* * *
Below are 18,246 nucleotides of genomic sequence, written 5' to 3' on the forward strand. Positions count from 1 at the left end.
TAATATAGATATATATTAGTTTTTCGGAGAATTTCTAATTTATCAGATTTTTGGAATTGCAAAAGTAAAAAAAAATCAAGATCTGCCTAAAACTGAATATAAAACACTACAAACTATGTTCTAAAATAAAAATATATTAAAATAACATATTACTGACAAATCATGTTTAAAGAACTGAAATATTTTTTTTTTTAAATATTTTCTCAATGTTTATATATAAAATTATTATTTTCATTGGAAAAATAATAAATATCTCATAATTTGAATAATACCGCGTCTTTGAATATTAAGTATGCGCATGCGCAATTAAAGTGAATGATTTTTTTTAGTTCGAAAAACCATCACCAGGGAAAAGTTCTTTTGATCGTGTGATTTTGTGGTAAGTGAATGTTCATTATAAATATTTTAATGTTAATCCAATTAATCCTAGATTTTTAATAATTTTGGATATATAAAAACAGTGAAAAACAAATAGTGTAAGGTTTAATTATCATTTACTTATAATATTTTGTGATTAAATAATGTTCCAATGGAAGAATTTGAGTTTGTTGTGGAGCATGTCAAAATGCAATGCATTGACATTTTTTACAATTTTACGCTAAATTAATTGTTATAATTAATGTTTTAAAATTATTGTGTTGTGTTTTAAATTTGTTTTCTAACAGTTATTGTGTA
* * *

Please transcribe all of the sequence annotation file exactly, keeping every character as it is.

Below are 18,246 nucleotides of genomic sequence, written 5' to 3' on the forward strand. Positions count from 1 at the left end.
TAATATAGATATATATTAGTTTTTCGGAGAATTTCTAATTTATCAGATTTTTGGAATTGCAAAAGTAAAAAAAAATCAAGATCTGCCTAAAACTGAATATAAAACACTACAAACTATGTTCTAAAATAAAAATATATTAAAATAACATATTACTGACAAATCATGTTTAAAGAACTGAAATATTTTTTTTTTTAAATATTTTCTCAATGTTTATATATAAAATTATTATTTTCATTGGAAAAATAATAAATATCTCATAATTTGAATAATACCGCGTCTTTGAATATTAAGTATGCGCATGCGCAATTAAAGTGAATGATTTTTTTTAGTTCGAAAAACCATCACCAGGGAAAAGTTCTTTTGATCGTGTGATTTTGTGGTAAGTGAATGTTCATTATAAATATTTTAATGTTAATCCAATTAATCCTAGATTTTTAATAATTTTGGATATATAAAAACAGTGAAAAACAAATAGTGTAAGGTTTAATTATCATTTACTTATAATATTTTGTGATTAAATAATGTTCCAATGGAAGAATTTGAGTTTGTTGTGGAGCATGTCAAAATGCAATGCATTGACATTTTTTACAATTTTACGCTAAATTAATTGTTATAATTAATGTTTTAAAATTATTGTGTTGTGTTTTAAATTTGTTTTCTAACAGTTATTGTGTA